serve him. You knave, you slave, you rogue, do you say you must,
  sirrah! away with him to the jail; I'll teach you a trick for your
  must, sir.

  Brai. Good sir, I beseech you, be good to me.

  Clem. Tell him he shall to the jail; away with him, I say.

  Brai. Nay, sir, if you will commit me, it shall be for committing
  more than this: I will not lose by my travail any grain of my fame,
                 [Throws off his serjeant's gown.

  Clem. How is this?

  Know. My man Brainworm!

  Step. O, yes, uncle; Brainworm has been with my cousin Edward and I
  all this day.

  Clem. I told you all there was some device.

  Brai. Nay, excellent justice, since I have laid myself thus open to
  you, now stand strong for me; both with your sword and your

  Clem. Body O' me, a merry knave! give me a bowl of sack: if he
  belong to you, Master Knowell, I bespeak your patience.

  Brai. That is it I have most need of; Sir, if you'll pardon me,
  only, I'll glory in all the rest of my exploits.

  Know. Sir, you know I love not to have my favours come hard from
  me. You have your pardon, though I suspect you shrewdly for being
  of counsel with my son against me.

  Brai. Yes, faith, I have, sir, though you retain'd me doubly this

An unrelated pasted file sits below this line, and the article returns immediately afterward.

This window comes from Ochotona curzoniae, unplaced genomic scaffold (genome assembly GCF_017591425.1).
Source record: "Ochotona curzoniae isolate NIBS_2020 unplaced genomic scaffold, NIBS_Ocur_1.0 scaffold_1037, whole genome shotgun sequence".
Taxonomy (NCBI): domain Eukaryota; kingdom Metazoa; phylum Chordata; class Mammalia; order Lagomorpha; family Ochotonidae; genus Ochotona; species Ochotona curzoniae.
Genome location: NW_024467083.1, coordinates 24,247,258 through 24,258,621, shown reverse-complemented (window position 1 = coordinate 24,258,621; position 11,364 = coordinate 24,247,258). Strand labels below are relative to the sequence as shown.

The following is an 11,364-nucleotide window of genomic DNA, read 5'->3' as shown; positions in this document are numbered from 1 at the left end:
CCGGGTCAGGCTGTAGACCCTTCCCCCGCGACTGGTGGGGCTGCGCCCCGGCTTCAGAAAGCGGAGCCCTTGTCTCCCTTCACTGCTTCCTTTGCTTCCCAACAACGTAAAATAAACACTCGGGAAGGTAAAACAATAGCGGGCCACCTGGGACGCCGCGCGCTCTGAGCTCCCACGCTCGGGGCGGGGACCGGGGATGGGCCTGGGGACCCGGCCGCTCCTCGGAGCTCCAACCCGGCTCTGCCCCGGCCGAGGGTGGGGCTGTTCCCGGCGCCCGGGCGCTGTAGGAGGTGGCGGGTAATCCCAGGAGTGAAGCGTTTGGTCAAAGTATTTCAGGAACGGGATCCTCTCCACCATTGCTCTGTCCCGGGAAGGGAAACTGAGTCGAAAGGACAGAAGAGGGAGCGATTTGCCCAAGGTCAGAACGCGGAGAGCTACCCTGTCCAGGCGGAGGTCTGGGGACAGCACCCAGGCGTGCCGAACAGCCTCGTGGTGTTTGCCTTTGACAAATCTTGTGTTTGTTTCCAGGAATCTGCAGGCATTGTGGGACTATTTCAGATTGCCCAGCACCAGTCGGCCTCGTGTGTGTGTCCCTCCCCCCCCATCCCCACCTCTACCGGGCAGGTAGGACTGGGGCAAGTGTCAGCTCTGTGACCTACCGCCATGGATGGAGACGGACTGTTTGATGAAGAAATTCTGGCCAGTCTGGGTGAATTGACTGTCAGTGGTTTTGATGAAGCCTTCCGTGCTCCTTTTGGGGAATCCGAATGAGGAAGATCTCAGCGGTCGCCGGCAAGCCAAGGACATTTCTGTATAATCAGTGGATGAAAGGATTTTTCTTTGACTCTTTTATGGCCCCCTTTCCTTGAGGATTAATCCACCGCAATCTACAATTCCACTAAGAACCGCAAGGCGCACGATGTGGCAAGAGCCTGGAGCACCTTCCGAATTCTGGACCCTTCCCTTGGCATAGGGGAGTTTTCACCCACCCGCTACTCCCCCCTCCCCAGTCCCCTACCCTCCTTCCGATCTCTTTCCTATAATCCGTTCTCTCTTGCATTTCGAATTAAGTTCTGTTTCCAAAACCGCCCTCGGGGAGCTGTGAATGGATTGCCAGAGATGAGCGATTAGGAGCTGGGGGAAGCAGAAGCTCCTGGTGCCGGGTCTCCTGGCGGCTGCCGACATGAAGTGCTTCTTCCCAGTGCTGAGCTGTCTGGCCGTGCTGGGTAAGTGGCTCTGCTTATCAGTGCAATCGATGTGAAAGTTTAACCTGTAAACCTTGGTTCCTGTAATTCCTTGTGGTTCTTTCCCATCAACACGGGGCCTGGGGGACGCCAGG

morning for yourself: first as Brainworm; after, as Fitz-Sword. I
  was your reform'd soldier, sir. 'Twas I sent you to Cob's upon the
  errand without end.

  Know. Is it possible? or that thou should'st disguise thy language
  so as I should not know thee?

  Brai. O, sir, this has been the day of my metamorphosis. It is not
  that shape alone that I have run through to-day. I brought this
  gentleman, master Kitely, a message too, in the form of master
  Justice's man here, to draw him out O' the way, as well as your
  worship, while master Wellbred might make a conveyance of mistress
  Bridget to my young master.

  Kit. How! My sister stolen away? Know. My son is not married, I

  Brai. Faith, Sir, they are both as sure as love, a priest, and
  three thousand pound, which is her portion, can make them; and by
  this time are ready to bespeak their wedding-supper at the
  Windmill, except some friend here prevent them, and invite them

  Clem. Marry, that will I; I thank thee for putting me in mind on't.